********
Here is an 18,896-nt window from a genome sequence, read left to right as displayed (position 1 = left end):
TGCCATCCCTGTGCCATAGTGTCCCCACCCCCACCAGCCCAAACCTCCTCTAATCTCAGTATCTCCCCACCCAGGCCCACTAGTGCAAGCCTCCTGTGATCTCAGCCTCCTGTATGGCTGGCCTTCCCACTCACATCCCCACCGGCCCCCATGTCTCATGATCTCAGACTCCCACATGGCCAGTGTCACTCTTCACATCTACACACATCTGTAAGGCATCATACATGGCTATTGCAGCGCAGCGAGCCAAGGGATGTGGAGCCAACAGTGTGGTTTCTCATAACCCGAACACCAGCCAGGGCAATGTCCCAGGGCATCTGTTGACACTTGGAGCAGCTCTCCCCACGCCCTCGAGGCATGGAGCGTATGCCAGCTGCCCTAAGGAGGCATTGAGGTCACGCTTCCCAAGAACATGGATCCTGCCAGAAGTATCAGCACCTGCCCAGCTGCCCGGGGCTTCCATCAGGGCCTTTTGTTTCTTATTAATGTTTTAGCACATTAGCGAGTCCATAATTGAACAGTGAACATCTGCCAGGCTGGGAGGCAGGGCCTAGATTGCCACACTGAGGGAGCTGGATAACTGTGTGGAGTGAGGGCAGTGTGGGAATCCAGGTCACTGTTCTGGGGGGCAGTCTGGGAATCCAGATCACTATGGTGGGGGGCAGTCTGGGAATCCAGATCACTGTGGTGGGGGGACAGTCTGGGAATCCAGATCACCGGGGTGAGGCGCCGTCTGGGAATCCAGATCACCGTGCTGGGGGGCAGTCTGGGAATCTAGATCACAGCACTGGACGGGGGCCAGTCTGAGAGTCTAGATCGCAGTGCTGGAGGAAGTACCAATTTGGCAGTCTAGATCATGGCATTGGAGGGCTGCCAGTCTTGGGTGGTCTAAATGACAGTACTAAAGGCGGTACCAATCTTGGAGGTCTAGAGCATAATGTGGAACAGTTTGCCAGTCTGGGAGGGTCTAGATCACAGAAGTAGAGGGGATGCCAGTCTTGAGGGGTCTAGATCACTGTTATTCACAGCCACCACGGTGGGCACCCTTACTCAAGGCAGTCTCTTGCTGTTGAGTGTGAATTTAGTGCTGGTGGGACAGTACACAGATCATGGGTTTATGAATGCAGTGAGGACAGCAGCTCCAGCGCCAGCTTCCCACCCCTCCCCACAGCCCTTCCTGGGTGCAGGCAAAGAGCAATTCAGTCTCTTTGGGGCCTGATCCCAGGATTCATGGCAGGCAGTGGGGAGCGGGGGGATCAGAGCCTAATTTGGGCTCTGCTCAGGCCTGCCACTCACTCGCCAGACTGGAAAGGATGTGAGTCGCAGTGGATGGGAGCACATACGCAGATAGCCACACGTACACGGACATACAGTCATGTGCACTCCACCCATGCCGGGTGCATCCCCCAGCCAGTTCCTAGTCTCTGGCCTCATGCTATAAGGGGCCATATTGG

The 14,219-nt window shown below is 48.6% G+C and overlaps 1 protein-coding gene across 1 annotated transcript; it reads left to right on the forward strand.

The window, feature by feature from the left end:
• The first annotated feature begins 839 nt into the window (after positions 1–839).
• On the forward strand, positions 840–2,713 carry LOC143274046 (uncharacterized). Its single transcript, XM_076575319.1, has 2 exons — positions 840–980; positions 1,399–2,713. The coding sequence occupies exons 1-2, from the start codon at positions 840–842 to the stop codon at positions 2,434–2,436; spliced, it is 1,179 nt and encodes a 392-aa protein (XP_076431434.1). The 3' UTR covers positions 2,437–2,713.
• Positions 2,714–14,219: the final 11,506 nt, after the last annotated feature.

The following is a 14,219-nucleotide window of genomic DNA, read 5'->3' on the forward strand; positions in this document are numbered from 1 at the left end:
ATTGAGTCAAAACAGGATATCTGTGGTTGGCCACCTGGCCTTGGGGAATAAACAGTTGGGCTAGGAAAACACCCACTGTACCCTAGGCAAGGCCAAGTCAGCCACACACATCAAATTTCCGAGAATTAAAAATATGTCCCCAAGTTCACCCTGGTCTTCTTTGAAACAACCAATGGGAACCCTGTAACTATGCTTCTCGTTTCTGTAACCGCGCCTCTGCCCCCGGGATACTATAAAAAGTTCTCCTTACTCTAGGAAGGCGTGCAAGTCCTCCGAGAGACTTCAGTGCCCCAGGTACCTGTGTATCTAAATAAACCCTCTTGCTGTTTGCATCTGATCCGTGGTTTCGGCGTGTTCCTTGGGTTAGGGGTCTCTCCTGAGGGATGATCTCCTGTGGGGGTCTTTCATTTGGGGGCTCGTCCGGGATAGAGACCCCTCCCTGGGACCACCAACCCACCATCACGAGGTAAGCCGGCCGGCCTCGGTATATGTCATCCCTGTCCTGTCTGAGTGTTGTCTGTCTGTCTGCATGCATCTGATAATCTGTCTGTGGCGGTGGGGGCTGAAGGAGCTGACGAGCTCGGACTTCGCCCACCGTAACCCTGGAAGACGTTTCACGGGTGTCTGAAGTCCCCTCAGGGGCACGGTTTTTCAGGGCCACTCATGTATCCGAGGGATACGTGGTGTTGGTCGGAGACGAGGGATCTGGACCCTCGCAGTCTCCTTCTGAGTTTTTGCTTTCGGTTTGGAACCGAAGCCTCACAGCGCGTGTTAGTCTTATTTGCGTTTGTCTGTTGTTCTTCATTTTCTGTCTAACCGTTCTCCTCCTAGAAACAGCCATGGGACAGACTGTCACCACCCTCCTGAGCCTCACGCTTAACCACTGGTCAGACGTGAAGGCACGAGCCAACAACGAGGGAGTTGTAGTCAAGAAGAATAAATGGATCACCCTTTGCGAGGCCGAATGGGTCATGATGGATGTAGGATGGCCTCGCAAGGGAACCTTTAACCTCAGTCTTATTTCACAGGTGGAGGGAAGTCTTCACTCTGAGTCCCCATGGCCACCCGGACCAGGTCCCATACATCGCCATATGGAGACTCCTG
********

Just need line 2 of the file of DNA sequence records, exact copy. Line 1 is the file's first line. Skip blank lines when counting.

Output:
TGCCATCCCTGTGCCATAGTGTCCCCACCCCCACCAGCCCAAACCTCCTCTAATCTCAGTATCTCCCCACCCAGGCCCACTAGTGCAAGCCTCCTGTGATCTCAGCCTCCTGTATGGCTGGCCTTCCCACTCACATCCCCACCGGCCCCCATGTCTCATGATCTCAGACTCCCACATGGCCAGTGTCACTCTTCACATCTACACACATCTGTAAGGCATCATACATGGCTATTGCAGCGCAGCGAGCCAAGGGATGTGGAGCCAACAGTGTGGTTTCTCATAACCCGAACACCAGCCAGGGCAATGTCCCAGGGCATCTGTTGACACTTGGAGCAGCTCTCCCCACGCCCTCGAGGCATGGAGCGTATGCCAGCTGCCCTAAGGAGGCATTGAGGTCACGCTTCCCAAGAACATGGATCCTGCCAGAAGTATCAGCACCTGCCCAGCTGCCCGGGGCTTCCATCAGGGCCTTTTGTTTCTTATTAATGTTTTAGCACATTAGCGAGTCCATAATTGAACAGTGAACATCTGCCAGGCTGGGAGGCAGGGCCTAGATTGCCACACTGAGGGAGCTGGATAACTGTGTGGAGTGAGGGCAGTGTGGGAATCCAGGTCACTGTTCTGGGGGGCAGTCTGGGAATCCAGATCACTATGGTGGGGGGCAGTCTGGGAATCCAGATCACTGTGGTGGGGGGACAGTCTGGGAATCCAGATCACCGGGGTGAGGCGCCGTCTGGGAATCCAGATCACCGTGCTGGGGGGCAGTCTGGGAATCTAGATCACAGCACTGGACGGGGGCCAGTCTGAGAGTCTAGATCGCAGTGCTGGAGGAAGTACCAATTTGGCAGTCTAGATCATGGCATTGGAGGGCTGCCAGTCTTGGGTGGTCTAAATGACAGTACTAAAGGCGGTACCAATCTTGGAGGTCTAGAGCATAATGTGGAACAGTTTGCCAGTCTGGGAGGGTCTAGATCACAGAAGTAGAGGGGATGCCAGTCTTGAGGGGTCTAGATCACTGTTATTCACAGCCACCACGGTGGGCACCCTTACTCAAGGCAGTCTCTTGCTGTTGAGTGTGAATTTAGTGCTGGTGGGACAGTACACAGATCATGGGTTTATGAATGCAGTGAGGACAGCAGCTCCAGCGCCAGCTTCCCACCCCTCCCCACAGCCCTTCCTGGGTGCAGGCAAAGAGCAATTCAGTCTCTTTGGGGCCTGATCCCAGGATTCATGGCAGGCAGTGGGGAGCGGGGGGATCAGAGCCTAATTTGGGCTCTGCTCAGGCCTGCCACTCACTCGCCAGACTGGAAAGGATGTGAGTCGCAGTGGATGGGAGCACATACGCAGATAGCCACACGTACACGGACATACAGTCATGTGCACTCCACCCATGCCGGGTGCATCCCCCAGCCAGTTCCTAGTCTCTGGCCTCATGCTATAAGGGGCCATATTGG